#55 - Read the entire classic works of Dr. Seuss to my children.


We had to wait for May 2011 (not 2012, geez, what year is it anyway?) to finish this task from The List because the last book, I Can Draw It Myself, was out of print and unavailable until then.  By some sort of Dr. Seuss-reading miracle, it was re-released this summer.  Someone out there knew about this list, I'm sure of it.  I definitely have that kind of pull, right? 

I don't remember where I got the list of the collection of classic Seuss works.  I'm pretty sure it's not comprehensive, and it also includes several titles written under the pseudonym of Theo LeSeig.  But whatever.  It's the list I found, and the list I used - with 63 titles.  Ben, Abby, and I read them all together -

Excepting One.

And it just so happens, it was, perhaps, my most favorite book of them all.  (That's a tough title to give though, since I'm such a huge fan.)

It was this one:

(picture from Wikipedia)
Maybe this story was particularly endearing to me because of my own Lady Godiva.  You might know the one:

But the more likely reason is because it was Dr. Seuss's only book for adults.  Of course, it was an immediate failure, released in 1939, mid-Great Depression, and totally unappreciated in its time.  (The good ones always are.)  I would hardly say it's on Dr. Seuss's list of most popular books, but I feel lucky to have gotten a re-released version on Interlibrary Loan.  I ate that book up.  Against my better judgment, I read the naked ladies book to Ben, who had a few questions and totally didn't appreciate the brilliance of Dr. Seuss's unmatched wit.

In a nutshell (from my favorite source Wikipedia):
The book recounts in prose the tale of not one, but seven Godiva sisters, none of whom ever wear clothing. The explanation for their nakedness, even when walking in snow, is that "they were simply themselves and chose not to disguise it." The story opens with the sisters' father, Lord Godiva, deciding to leave for the Battle of Hastings on horseback. This upsets the sisters, as horses are wild and untamed animals. Sure enough, before Lord Godiva even manages to leave the castle walls, he is flung from his horse and killed. As a tribute to their father's fate, the Godiva sisters agree to never marry—despite the fact that each is courting one of seven brothers named Peeping—until they can warn their countrymen of the dangers of horses. The book then follows the sisters as they set out on individual quests for "horse truths", which turn out to be well-known sayings involving horses.
Apparently, given the reaction from the readers back then in the Depression Era, Dr. Seuss decided to stick to writing children's literature because they are "more appreciative".  This is when he coined his popular phrase, "Adults are obsolete children, and the hell with them."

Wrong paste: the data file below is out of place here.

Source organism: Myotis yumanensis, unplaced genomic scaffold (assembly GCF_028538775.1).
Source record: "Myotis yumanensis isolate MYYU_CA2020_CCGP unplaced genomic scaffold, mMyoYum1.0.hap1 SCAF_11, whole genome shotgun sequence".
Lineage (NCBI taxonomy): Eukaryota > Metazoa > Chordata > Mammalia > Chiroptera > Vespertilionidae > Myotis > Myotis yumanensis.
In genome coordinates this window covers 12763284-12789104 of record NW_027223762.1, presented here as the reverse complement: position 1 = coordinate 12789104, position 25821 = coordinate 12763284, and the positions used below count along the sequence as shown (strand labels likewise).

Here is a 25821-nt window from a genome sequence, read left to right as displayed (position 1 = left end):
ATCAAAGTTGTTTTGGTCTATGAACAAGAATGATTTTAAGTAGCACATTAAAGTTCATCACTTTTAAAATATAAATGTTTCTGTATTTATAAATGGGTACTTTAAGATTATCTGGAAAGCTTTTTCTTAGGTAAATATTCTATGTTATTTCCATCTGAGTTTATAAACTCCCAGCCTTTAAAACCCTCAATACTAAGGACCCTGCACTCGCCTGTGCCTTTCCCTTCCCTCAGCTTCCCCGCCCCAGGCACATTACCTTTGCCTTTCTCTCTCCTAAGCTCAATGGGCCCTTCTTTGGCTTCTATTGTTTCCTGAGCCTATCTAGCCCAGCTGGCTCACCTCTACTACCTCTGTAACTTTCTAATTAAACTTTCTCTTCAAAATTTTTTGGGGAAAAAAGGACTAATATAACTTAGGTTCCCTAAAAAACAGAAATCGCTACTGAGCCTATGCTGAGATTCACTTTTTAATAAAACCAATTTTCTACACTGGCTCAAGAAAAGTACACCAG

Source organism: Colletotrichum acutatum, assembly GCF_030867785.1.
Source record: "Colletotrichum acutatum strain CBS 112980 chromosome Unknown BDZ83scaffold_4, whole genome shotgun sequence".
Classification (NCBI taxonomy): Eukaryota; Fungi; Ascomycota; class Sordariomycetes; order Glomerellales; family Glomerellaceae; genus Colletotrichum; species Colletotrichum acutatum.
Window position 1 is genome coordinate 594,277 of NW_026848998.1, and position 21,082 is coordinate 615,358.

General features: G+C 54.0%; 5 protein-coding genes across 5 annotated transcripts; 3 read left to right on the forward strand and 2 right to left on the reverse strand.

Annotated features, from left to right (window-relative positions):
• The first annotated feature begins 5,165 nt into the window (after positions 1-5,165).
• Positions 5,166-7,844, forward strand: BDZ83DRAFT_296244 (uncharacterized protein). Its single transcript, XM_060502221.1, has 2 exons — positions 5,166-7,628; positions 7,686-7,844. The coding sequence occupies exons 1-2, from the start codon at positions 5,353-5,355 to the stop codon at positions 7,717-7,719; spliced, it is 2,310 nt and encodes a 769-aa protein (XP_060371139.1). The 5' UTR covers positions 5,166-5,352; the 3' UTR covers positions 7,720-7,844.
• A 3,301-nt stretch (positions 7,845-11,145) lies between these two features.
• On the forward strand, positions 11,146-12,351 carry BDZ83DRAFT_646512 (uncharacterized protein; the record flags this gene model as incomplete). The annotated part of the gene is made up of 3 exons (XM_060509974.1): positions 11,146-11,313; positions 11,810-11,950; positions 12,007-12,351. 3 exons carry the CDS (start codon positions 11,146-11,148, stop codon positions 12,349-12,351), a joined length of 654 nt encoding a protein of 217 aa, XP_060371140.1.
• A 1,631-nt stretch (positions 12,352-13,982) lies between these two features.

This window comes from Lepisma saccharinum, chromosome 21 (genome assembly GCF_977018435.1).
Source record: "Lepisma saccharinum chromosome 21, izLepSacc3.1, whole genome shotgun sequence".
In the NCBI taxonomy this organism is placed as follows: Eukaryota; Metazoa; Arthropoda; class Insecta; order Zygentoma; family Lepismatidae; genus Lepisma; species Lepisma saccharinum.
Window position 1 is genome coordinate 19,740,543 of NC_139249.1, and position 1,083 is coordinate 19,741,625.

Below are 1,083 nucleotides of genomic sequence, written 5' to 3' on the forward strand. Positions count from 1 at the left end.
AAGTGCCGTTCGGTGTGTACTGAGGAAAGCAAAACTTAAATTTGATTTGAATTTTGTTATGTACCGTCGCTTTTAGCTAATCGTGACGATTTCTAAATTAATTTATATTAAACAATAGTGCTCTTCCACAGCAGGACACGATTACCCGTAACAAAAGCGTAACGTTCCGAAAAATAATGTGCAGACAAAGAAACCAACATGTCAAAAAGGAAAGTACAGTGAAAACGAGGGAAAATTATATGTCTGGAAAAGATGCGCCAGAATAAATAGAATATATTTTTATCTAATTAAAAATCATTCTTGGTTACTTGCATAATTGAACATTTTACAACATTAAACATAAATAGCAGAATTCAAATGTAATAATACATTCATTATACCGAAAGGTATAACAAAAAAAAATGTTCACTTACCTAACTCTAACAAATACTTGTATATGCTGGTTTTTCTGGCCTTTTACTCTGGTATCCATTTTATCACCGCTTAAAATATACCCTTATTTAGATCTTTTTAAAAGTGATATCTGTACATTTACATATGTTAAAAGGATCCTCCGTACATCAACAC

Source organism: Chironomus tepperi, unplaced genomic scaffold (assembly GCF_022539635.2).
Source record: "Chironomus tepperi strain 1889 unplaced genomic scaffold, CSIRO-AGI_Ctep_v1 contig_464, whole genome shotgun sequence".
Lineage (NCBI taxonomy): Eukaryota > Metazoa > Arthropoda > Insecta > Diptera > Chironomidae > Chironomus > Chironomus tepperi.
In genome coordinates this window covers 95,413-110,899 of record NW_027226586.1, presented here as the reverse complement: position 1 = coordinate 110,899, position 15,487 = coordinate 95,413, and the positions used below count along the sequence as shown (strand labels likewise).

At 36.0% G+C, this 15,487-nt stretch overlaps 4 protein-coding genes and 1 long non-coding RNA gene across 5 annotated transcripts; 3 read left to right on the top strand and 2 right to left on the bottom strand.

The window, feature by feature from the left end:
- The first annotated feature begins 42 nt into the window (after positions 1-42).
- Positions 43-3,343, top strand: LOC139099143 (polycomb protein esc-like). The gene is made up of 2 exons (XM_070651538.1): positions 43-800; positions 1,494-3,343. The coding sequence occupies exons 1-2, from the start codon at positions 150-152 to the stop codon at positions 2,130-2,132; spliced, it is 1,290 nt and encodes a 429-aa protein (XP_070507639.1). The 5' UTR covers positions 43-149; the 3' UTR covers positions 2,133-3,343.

While I'm elated about his kid literature, I can't help but imagine what he might have written had he stayed in the adult realm.

This is already waaaayyyyyy too long and only about one of his awesome books.  So, of course, I will default to a brief list of my remaining favorites from the list of 63.  I know you're all going to run right out to the library and borrow them.

Not surprisingly, I most enjoy the ones with the moral at the end (and the middle and the beginning).  That's just the kind of gal I am.

Jennie's Top Nine Favorite Dr. Seuss Books in no particular order
(because I already counted The Seven Lady Godivas)

So there's your challenge.  If you haven't read them.  Go do it.  Yes, I'm being bossy.  You won't regret it.  (And if you do, that's your prerogative.  Different opinions are what make the world a fun place to live, right?)

But you'll take away this kind of wisdom:
When you think things are bad, when you feel sour and blue, when you start to get mad… You should do what I do! Just tell yourself, Duckie, you’re really quite lucky!

I have heard there are troubles of more than one kind. Some come from ahead and some come from behind. But I’ve bought a big bat. I’m all ready you see. Now my troubles are going to have troubles with me!
So be sure when you step.  Step with care and great tact, and remember that life’s a great balancing act.
I love it.  #55, you've been checked.  And it was awesome.


Sharon said...

Am I behind, or did you suddenly turn into Polly Prolific on me?!

I loved Dr. Seuss books. There was a wisdom in them (as exhibited by your quote) - and yet, they were so much fun. I think the fact that they rhymed also made them very easy to read to little ones (and to follow).

You have picked some great classics - but we also loved the simple ones, too. Hop on Pop; Go, Dog, Go (Do you like my hat?), Green Eggs and Ham, The Cat in the Hat.

You know, I was reminded about something C.S. Lewis said about writing for children. It's not an exact quote, but I think I've got the idea right. It's that children have an innocence about them, and they don't filter away the truth. He said that by telling *truth* in a children's story, that sometimes adults might get the message without even realizing it - of course, the kids got it right away.

I like the *little girl* that still lives in me.

Congrats on #55!!


Post a Comment

Before you go, I'd love to hear from you! Let me know what's on your mind! (Please and thank you.)

Back to Top